Highlighting in files without a text layer. PDF files created by scanning without OCR do not have a text layer. Handwritten information cannot be recognized as text (OCR’d), but you can still “highlight” areas in image-only files. Use the Rectangle tool to draw a box around the desired area. Now, right-click the box and select Properties. In the Properties window, select an outline and fill color, then set the Opacity to around 35 percent (experiment to see what looks best on your screen and what looks good when projected). Check the box in the bottom of the Properties window to Make Properties Default. Now every time you draw a rectangle it will be translucent and the color you chose.
Sticky notes. These are particularly useful in PDF files that were created by scanning but were not OCR’d. Use the Sticky Note tool to add as many notes to a file as you like. Each note will appear in the Comment panel (click on the Comment icon in the lower left of the application to display the Comments panel). Text in notes can be found using the Search function.
The Role of Acrobat at Trial
Perhaps the best reason for using Acrobat in the courtroom comes from the familiarity you have from using it daily in your office. Although it may not be as slick as specialized trial presentation applications, Acrobat works well in the courtroom. Use it to display information, including exhibits that have stipulated into evidence, during opening statements. During the course of the trial it works quite well for displaying exhibits that have been admitted. In closing argument, use Acrobat to show the jury the important exhibits, highlighting and zooming in on the key parts.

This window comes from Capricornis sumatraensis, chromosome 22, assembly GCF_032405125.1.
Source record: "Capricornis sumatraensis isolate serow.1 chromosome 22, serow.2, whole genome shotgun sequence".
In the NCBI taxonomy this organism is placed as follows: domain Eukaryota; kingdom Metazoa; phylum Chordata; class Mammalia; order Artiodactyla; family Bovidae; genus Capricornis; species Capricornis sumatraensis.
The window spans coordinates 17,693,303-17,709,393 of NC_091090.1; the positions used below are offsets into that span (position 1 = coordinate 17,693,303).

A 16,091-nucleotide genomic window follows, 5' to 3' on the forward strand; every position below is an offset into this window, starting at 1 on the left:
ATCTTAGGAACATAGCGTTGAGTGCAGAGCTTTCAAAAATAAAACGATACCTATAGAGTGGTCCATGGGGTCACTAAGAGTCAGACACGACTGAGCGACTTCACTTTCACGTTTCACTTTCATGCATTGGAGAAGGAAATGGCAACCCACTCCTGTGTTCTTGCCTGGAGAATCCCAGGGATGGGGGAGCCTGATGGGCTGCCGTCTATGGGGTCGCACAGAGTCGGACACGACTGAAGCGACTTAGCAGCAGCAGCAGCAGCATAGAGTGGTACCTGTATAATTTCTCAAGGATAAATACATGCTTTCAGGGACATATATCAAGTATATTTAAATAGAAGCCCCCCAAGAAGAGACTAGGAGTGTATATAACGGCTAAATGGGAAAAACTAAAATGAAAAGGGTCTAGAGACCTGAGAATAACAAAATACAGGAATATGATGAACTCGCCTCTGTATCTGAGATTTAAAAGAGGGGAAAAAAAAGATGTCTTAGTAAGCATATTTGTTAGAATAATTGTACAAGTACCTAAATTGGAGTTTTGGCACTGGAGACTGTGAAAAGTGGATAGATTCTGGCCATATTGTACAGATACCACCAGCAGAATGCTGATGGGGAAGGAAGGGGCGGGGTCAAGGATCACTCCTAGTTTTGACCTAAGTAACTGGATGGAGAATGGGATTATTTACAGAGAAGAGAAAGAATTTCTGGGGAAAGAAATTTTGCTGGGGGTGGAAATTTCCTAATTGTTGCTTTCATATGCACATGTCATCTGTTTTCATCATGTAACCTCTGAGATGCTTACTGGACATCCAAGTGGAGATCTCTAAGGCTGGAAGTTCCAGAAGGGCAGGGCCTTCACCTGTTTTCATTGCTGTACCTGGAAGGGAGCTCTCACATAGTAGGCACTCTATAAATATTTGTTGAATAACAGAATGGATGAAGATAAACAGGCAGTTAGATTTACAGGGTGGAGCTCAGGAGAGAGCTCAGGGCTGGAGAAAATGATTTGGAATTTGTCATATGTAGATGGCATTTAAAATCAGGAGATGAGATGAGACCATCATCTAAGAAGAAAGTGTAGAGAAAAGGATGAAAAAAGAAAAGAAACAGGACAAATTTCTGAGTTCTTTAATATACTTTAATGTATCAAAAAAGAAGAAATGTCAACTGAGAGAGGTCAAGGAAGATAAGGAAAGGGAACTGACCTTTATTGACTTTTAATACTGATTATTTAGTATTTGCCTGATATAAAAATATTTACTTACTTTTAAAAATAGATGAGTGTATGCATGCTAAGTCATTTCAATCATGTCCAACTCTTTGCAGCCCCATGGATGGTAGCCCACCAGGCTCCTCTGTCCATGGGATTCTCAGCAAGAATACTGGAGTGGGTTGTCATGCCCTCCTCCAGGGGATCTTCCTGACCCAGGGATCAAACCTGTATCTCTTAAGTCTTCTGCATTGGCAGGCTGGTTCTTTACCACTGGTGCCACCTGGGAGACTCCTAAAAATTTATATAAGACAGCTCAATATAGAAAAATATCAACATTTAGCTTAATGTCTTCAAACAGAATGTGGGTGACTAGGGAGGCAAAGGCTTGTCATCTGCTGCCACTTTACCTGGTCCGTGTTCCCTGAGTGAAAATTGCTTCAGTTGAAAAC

Exhibit notebook. As you identify the documents that will be exhibits at trial, begin saving copies in an appropriately named folder (e.g., …\Trial\Exhibits). When you know the exhibit order that you want to establish, begin renaming the individual files with something like “Ex 1” or “Ex A,” retaining (at least for now) the remainder of the existing file name. When the exhibit files have been renamed, use the Combine Files command to “merge” them into a single PDF (select the option to use file names for bookmarks). Because you renamed the files, they should appear in the correct order (use leading zeros when naming the exhibit files). Save the combined file as your exhibits. It will have bookmarks arranged in the appropriate order.